Comments about the DNS must be submitted by December 4, 2014, to Betty Meyer, SEPA Responsible Official, at

Appeals of the DNS must be submitted by Dec 11 online or to the address below along with an $85 filing fee:

City of Seattle Hearing Examiner
700 5th Ave, Suite 4000
PO BOX 94729
Seattle, WA, 98124

Image courtesy of SPU.

CenturyLink and Cupcake Royale team up to give away free cupcakes

Next Friday, December 5, 2014, from 3 p.m. – 6 p.m. CenturyLink will be teaming up with Cupcake Royale to celebrate Ballard becoming the first CenturyLink Fiber Lit Community.

To celebrate the special occasion Cupcake Royal will be giving away 1,000 cupcakes at their Ballard store (2052 NW Market St).

According to CenturyLink, their 1 Gig service is one of the most advanced Internet technologies today. The addition of this service to the neighborhood will allow Ballard residents to have access to a service 100-times faster than most broadband currently available.

Head down to Ballard Cupcake Royale next Friday between 3 p.m. and 6 p.m. to grab your free cupcake and talk to a CenturyLink representative.

For updates about the event, follow @CenturyLinkSea or use the hashtag #1GigSeattle.

Metro to operate with reduced service over Thansgiving holiday period

King County Metro Transit is reminding riders that buses will operate on Sunday and reduced weekday schedules over the Thanksgiving holiday and during several holiday periods through January – including a full week of reduced service at the end of December.

On Thanksgiving Day, Thursday, November 27, Metro will operate a Sunday schedule. On Friday, November 28, Metro will operate reduced weekday service, which offers more service than on weekends, but somewhat less service than on normal weekdays.

According to Metro, using a limited schedule over holiday periods from November through January will save an estimated $1 million each year. The holiday reductions are planned for times during which Metro historically sees a reduction in the number of weekday riders.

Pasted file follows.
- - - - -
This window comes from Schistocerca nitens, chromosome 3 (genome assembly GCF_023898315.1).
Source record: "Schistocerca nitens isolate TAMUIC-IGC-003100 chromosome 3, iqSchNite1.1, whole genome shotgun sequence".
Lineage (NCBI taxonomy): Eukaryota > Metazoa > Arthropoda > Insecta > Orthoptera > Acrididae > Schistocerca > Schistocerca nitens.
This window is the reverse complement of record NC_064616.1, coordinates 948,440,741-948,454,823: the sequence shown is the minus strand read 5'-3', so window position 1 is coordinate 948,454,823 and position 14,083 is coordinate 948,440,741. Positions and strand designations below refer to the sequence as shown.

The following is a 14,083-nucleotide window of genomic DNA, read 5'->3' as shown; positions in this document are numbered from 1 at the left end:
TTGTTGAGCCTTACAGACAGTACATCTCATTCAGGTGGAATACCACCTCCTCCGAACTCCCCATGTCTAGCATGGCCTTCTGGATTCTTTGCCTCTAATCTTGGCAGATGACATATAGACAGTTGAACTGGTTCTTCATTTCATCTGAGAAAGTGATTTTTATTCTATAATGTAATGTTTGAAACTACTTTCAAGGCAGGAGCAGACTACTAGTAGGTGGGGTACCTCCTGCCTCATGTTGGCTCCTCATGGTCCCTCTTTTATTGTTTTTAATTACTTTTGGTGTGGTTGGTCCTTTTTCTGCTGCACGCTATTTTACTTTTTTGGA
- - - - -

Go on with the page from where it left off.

Metro offices, including the Customer Information phone line, and Lost and Found and Pass Sales counters, will be closed on both Thursday and Friday. The Customer Information Office at (206) 553-3000 will reopen on Saturday morning.

Information about Metro holiday services can be viewed online.

Mayor Murray releases draft medical marijuana ordinance

On Monday, Mayor Ed Murray released a draft of the proposed ordinance that would govern the production and sale of medical marijuana products in the City of Seattle.

The draft came about as the final product of extensive conversations with medical marijuana dispensaries, patient advocates, health care providers and member of the community.

“We want to strike the balance of protecting patients, ensuring access to medical marijuana and responding to concerns about the location and density of dispensaries,” said Murray.

Currently the state Liquor Control Board (LCB) regulates the production and sale of recreational marijuana, however, there are not similar regulations for medical marijuana.

The state legislature are planning to address this disparity in the 2015 session, however, a new system which would regulate the sale of medical marijuana would possibly not be in place until 2016.

“We know the state legislature will be considering bills this session, but in the absence of a state framework, Seattle must act,” says Mayor Murray.

Seattle dispensaries and patients are continuing to express concern that, without a more solid regulatory framework, that many remain at risk of being charged by federal law enforcement.

As part of the draft ordinance, Mayor Murray is proposing a regulatory license for medical marijuana collective gardens and processors. In order to qualify for the license operators would be required to have a criminal background check. Collective gardens would also be required to validate authorizations for medical marijuana with the issuing health care provider.

The license would also requires testing of marijuana for THC levels, molds, pesticides and other harmful substances.

The draft ordinance would require that dispensaries be 500 feet from child care centers, schools, parks and similar facilities. Collective gardens with storefronts must also be 1000 feet from another storefront collective gardens to prevent a large concentration of dispensaries in the one area.

In terms of delivery services, only collective gardens with storefront locations would be allowed to offer delivery to qualifying patients.

Marijuana edibles would also face packaging restrictions that would prevent the use of cartoon characters or mimic well-known brands in order to protect unintended use by juveniles.

Mayor Murray also proposed that collective gardens with a limited membership and no storefront would also be subject to the regulatory license. These operations, however, would not be subject to the same zoning or testing requirements as collective gardens with storefronts.